• Nancy G. Brinker Opens Hungarian Art Collection Exhibit to Benefit Susan G. Komen in Connecticut

    Largest Exhibition of Hungarian Art Ever Exhibited in U.S.

    DALLAS – September 26, 2013 – Nancy G. Brinker, founder and chair of global strategy for Susan G. Komen, opens an exhibit of her Hungarian masterpieces at the Southport Galleries on Thursday, September 26 in Southport, CT. The evening opening reception for the exhibit will raise funds for the Susan G. Komen affiliate in Connecticut to help educate women about breast health and provide research funding.

    The exhibit, "Art as Ambassador: Hungarian Masterpieces from the Nancy G. Brinker and Christian L. Sauska Collections," is the largest collection of Hungarian masterworks ever exhibited in the United States, showcasing 15 of Hungary's most important artists from the late 19th century to the present. The exhibit will open to the public on Sept. 27 and run thru October 17.

    “I am thrilled to be able to share these wonderful works of art and to help provide funding for community breast health in Connecticut and funds for breast cancer research nationwide,” said Brinker, who served as U.S. Ambassador to Hungary from 2001 to 2003.

    "Art as Ambassador" is a new initiative by the Central European Institute  at Quinnipiac University designed to share the cultures and histories of the region through their art. This collection is being installed for the first time at the prestigious Southport Galleries, providing a venue and a focal point for the public to explore the Hungarian culture through art and additional events, including an evening of Hungarian wine, a lecture on Hungarian art history and a Hungarian-language closing reception.

    "The idea behind the 'Art as Ambassador' project comes from Nancy G. Brinker, whose collection of Hungarian art was born soon after she arrived in Hungary as United States ambassador," said Honorary Hungarian Consul in Connecticut Christopher Ball, who also is director of the Central European Institute at Quinnipiac. "It is through their art that she first came to know and began to understand the Hungarian people."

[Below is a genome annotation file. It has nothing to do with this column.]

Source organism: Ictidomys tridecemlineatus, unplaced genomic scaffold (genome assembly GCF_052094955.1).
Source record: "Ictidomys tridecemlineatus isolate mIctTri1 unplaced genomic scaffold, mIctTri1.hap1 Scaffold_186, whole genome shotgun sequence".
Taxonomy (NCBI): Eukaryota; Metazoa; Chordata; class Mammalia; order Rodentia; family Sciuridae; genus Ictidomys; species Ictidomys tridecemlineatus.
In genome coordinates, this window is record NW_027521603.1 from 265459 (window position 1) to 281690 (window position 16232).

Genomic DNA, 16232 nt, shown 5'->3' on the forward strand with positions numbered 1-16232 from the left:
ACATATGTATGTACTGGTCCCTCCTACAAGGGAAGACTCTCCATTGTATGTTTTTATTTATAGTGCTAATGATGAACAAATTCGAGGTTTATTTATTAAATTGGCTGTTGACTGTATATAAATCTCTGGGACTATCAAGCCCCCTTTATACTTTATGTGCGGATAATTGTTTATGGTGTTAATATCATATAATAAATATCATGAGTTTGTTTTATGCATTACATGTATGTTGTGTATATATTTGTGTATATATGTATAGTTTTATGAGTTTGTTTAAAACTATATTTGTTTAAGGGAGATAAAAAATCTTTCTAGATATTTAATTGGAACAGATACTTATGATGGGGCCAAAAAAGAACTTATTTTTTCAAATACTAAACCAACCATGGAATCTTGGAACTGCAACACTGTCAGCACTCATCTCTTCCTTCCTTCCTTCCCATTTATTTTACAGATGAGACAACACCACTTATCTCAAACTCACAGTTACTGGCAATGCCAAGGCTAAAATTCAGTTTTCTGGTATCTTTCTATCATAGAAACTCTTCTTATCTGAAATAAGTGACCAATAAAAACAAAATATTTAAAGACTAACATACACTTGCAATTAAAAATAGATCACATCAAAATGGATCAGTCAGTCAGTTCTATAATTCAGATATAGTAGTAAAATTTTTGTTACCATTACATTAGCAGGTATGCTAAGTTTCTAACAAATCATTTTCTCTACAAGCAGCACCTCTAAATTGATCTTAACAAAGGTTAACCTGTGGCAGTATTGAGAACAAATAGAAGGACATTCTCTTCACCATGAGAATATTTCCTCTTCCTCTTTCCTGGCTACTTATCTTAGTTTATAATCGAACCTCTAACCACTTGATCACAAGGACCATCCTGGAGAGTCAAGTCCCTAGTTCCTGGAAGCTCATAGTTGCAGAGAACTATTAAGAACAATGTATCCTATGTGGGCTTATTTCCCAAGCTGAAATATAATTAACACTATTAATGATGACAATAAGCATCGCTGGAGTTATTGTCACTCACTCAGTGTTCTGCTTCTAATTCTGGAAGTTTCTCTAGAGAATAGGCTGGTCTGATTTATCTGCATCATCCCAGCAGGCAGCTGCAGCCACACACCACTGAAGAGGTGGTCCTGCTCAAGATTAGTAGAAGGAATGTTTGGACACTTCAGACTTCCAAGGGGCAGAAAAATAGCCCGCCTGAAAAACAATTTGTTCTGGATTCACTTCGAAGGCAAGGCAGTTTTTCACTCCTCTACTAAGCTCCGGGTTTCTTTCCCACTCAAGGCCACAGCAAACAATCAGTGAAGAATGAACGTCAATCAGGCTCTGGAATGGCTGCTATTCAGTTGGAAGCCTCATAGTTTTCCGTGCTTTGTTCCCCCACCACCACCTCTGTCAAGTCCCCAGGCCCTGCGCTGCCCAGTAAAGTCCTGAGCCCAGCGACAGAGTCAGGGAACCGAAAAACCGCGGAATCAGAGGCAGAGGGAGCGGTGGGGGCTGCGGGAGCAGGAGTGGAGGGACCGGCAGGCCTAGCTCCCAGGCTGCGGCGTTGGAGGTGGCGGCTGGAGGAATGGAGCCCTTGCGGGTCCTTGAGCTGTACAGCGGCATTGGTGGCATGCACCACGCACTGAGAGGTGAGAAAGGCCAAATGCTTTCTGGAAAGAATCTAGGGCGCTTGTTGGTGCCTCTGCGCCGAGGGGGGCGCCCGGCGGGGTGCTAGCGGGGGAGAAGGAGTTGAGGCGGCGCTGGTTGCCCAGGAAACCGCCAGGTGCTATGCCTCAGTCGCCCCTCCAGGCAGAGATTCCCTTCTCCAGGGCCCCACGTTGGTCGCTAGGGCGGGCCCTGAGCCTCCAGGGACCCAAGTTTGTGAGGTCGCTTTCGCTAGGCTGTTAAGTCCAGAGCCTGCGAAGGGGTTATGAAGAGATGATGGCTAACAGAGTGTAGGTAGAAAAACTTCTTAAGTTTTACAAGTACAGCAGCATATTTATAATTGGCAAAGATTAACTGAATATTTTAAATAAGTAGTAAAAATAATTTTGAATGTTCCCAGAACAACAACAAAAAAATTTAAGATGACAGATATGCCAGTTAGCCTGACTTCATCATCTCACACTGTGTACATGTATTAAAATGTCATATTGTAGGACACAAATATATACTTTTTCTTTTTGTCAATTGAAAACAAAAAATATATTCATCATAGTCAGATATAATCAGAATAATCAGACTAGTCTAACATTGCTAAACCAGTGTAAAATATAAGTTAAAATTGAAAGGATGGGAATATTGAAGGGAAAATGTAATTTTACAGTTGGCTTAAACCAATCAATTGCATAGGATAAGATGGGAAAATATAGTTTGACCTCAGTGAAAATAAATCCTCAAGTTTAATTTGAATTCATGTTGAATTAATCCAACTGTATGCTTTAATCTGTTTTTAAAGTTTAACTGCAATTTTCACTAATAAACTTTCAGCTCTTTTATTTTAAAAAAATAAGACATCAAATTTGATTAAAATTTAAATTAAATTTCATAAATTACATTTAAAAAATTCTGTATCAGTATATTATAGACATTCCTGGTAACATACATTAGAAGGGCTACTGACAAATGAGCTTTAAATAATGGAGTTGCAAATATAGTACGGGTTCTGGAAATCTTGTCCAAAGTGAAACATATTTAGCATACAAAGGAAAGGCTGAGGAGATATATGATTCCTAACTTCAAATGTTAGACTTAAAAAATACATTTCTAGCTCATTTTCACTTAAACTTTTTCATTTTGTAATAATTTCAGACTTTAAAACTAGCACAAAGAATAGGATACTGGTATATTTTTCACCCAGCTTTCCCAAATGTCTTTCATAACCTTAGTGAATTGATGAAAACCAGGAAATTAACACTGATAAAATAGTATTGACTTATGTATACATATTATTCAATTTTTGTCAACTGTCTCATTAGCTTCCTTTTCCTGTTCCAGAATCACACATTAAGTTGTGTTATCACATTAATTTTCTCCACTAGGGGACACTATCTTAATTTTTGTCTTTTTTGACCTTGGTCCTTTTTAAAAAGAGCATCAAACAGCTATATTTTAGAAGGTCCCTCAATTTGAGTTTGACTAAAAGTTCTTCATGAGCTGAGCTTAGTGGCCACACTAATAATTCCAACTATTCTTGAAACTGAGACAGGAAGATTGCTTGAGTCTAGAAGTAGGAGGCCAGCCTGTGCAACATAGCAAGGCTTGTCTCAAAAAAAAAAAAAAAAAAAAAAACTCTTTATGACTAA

Her art will be showcased with Christian L. Sauska, a leader in sharing Hungary's cultural patrimony through his stellar collection shown around the world.

    These Hungarian artists worked alongside their French and other European counterparts and exhibited at the great exhibitions of the 20th century.  A highlight of the collection is József Rippl-Rónai [1861 - 1927], the father of his country's modernist art movement and whose work headlined this summer's Impressionist exhibit at the Hungary National Museum in Budapest. The 26 masterpieces of "Art as Ambassador" also represent other dominant and Avant Garde styles such as Bauhaus, Cubism, Expressionism and Fauvism.

    In addition to several large-scale scenes, portraits, nudes and still life works in oil, the exhibit includes sketches, pencil drawings, ink, watercolor and pastels. Another highlight of these prestigious private collections is the opportunity to appreciate the breadth of several individual artists in mini-collections of their work.